HAMPDEN, Edmund (d.1419/20), of Great Hampden, Bucks.
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Family and Education
s. and h. of Sir John Hampden† (d.1375) of Great Hampden by Joan, da. of Sir Philip Aylesbury† of Milton Keynes. m. between Nov. 1394 and Oct. 1395, Joan (d. bef. 1419), da. of Sir Robert Bealknap, c.j.KB, wid. of Sir Ralph Stonor (d.1394) of Stonor, Oxon., es. John† and Edmund†, 1da.1
Sheriff, Beds. and Bucks. 7 Nov. 1390-21 Oct. 1391, 9 Nov. 1395-1 Dec. 1396, 24 Nov. 1400-8 Nov. 1401, 22 Nov. 1405-5 Nov. 1406, 12 Nov. 1414-1 Dec. 1415.
Commr. of oyer and terminer, Bucks. Sept. 1393, Bucks., Herts. July 1403; weirs June 1398; array Dec. 1399, Sept., Oct. 1403; to make proclamation against sedition May 1402; of inquiry Feb. 1404 (oppressions, extortions), Beds., Bucks. June 1406 (concealments), Berks. Oct. 1409 (forfeited goods); to raise royal loans, Bucks. Sept. 1405, Beds., Bucks. June 1406, Bucks. Nov. 1419; of arrest May, Aug. 1408.
J.p. Bucks. 12 Nov. 1397-Feb. 1406, Feb. 1407-12, Mar. 1413-Feb.1419.
Escheator, Beds. and Bucks. 30 Nov. 1407-9 Dec. 1408,10 Nov. 1413-12 Nov. 1414.
Edmund’s family, which took its name from Great Hampden, traced its ancestry back to before the Conquest. The manor of Great Hampden, along with other property in Buckinghamshire came to him in 1375 on the death of his father, Sir John, the shire knight of 1351 and 1363. The Hampdens were well connected: as a consequence of the marriage of Edmund’s aunt, Isabel, to Sir Gerard Braybrooke† (d.1359), he was closely related as cousin to the brothers Robert Braybrooke, bishop of London, and Sir Gerard Braybrooke I*; and this association with a family which was all but baronial in wealth and, being related to Richard II, was of high social standing and considerable political influence, was to have a profound effect on his career. By 1385 he had been formally retained by Bishop Braybrooke with an annual fee of £2, which he continued to receive for at least ten years, most likely as a member of his kinsman’s household. He was linked with the bishop and other members of the Braybrooke family in June 1390, when together they took possession of property in Essex, this being the first of many such recorded meetings.2
Along with Bishop Braybrooke, Hampden sailed for Ireland with Richard II’s army in September 1394, and was paid his wages at the King’s wardrobe until April following. It was evidently on his return to England that he sought the hand of the widow of Sir Ralph Stonor, one of his companions-in-arms, who had died a few weeks after the royal expedition had arrived in the province. Doubtless, he was assisted in his aim by Thomas Barantyn*, a friend whom he and Stonor had in common; for Barantyn had acted as attorney for them both during their absence overseas, his wife was Hampden’s kinswoman, and he was godfather to Stonor’s second son and eventual heir, Thomas*. By the time of Hampden’s return home, Barantyn had already secured custody at the Exchequer of two-thirds of the Stonor estates. of the Stonor estates. The remaining third, then held in dower by Sir Ralph’s widow, Joan, came into Hampden’s own possession after he and Joan, on 3 Oct. 1395, had paid £20 for a royal pardon for having married without royal licence. Joan’s dower lands in Devon, Hampshire and Middlesex alone were to have an estimated worth of £64 a year, when assessed for taxation in 1412; and besides these she retained property of unknown value in Oxfordshire, including the manor of Hoo in Watlington. Hampden was to enjoy an income from the Stonor estates for the rest of his wife’s life. The transaction whereby in June 1399 he joined with Thomas Barantyn in recognizances for 100 marks in favour of Sir Thomas Sackville I* was probably concerned in some way with the administration of these estates, or else with financial provisions for his stepson, Thomas Stonor.3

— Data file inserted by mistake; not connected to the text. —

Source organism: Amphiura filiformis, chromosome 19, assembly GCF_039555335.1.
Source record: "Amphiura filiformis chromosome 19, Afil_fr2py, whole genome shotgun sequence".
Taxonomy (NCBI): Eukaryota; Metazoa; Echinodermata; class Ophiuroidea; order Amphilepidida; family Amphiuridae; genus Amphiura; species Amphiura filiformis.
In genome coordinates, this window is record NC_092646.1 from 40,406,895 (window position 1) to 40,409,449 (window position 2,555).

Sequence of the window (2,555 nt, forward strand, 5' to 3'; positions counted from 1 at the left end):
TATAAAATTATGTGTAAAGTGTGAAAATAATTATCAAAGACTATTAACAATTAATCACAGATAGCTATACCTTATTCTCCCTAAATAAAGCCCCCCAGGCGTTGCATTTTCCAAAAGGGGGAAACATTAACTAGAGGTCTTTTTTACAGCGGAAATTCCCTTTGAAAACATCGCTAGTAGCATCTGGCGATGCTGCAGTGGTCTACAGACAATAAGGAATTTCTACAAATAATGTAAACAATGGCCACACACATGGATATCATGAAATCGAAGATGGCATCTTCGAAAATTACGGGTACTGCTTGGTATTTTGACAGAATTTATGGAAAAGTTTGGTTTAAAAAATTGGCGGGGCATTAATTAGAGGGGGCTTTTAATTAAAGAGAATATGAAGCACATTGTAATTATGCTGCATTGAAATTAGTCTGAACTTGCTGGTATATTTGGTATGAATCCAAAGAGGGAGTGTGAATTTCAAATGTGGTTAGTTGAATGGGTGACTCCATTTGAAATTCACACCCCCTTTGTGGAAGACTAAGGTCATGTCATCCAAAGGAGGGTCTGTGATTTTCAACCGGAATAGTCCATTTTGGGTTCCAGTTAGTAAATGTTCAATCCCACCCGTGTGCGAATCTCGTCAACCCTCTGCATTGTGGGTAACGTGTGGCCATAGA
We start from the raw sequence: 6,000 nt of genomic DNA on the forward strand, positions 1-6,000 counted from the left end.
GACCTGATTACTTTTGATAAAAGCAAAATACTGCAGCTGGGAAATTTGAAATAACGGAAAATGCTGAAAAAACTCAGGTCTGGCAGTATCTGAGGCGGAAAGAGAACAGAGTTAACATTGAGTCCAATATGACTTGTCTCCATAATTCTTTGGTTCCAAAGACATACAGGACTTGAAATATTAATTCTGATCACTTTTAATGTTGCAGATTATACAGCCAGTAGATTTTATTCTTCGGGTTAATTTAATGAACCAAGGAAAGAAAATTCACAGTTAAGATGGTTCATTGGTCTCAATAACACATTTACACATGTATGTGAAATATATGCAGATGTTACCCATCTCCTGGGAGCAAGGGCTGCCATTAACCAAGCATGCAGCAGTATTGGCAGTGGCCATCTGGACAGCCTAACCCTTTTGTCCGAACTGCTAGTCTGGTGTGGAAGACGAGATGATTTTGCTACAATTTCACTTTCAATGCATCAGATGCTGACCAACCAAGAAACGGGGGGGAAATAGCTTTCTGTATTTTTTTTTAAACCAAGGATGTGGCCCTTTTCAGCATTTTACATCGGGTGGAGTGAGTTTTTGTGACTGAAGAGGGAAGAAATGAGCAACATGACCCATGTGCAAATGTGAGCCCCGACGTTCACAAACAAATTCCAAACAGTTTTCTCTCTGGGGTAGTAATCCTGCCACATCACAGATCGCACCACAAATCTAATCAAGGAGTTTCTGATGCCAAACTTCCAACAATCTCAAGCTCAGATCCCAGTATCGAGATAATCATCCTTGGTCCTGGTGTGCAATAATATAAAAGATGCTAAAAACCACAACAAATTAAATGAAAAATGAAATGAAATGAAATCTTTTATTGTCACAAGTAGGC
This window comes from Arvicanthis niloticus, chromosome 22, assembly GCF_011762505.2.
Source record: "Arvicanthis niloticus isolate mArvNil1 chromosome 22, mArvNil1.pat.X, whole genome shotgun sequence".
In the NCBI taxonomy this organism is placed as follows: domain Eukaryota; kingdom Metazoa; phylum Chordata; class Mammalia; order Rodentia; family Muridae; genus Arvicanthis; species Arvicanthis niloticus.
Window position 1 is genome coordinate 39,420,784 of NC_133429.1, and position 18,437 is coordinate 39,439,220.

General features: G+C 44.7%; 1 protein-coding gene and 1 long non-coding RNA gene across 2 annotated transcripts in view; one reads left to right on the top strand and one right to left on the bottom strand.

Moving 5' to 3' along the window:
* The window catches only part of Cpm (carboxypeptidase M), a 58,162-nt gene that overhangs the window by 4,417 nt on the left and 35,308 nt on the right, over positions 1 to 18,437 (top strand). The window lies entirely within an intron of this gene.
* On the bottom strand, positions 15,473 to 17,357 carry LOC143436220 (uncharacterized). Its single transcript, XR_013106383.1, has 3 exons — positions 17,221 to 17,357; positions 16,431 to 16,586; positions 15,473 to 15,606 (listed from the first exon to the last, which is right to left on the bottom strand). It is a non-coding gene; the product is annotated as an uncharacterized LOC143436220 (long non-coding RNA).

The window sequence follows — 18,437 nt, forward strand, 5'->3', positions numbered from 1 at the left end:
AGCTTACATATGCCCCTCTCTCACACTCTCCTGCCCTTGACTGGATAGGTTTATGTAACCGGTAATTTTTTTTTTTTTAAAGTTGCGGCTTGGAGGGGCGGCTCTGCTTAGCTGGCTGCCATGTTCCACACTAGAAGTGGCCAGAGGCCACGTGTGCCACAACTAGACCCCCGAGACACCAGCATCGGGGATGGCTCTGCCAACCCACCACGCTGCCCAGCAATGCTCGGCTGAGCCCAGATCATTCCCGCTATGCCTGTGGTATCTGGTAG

In the meantime, Hampden had been kept busy not only in royal administration (he was described as ‘King’s esquire’ shortly before his second appointment as sheriff in 1395), but also in private business on behalf of the Braybrookes. In 1396 he had been party with Bishop Braybrooke to a settlement of manors in Shropshire and Herefordshire permitting the bishop’s nephew, Sir Gerard Braybrooke II*, to obtain a reversionary interest. He provided mainprise at the Exchequer in February 1397 when the bishop and Sir Gerard I secured custody of the estates of Elizabeth, Lady Latimer and Willoughby; and, in July 1398, he himself shared with the bishop in a royal grant of 100 marks a year for the maintenance of Lady Latimer’s son and heir (a sum which, however, they were required to surrender within a year, following the bishop’s sale of the young man’s marriage). Hampden’s continued employment as a j.p. throughout the political crisis of 1399 indicates that he did nothing to offend either Richard II or Henry of Bolingbroke; perhaps he followed Bishop Braybrooke’s lead in acquiescing in Richard’s deposition and Henry’s usurpation of the throne without much hesitation. Elected to the Parliament which lent its authority to these momentous events, Hampden had as companion in the Commons—representing the neighbouring county of Bedfordshire—his kinsman, Sir Gerard Braybrooke II, who had most likely greeted Henry’s accession with enthusiasm. It was along with Sir Gerard and the latter’s father that Hampden was summoned from Bedfordshire to attend the great council of August 1401, this being during his third of five terms as sheriff. In October 1402, while attending his second Parliament, he was one of two men from Buckinghamshire to whom were addressed royal letters requesting benevolences. He attended parliamentary elections at Aylesbury in 1407 and May 1413.4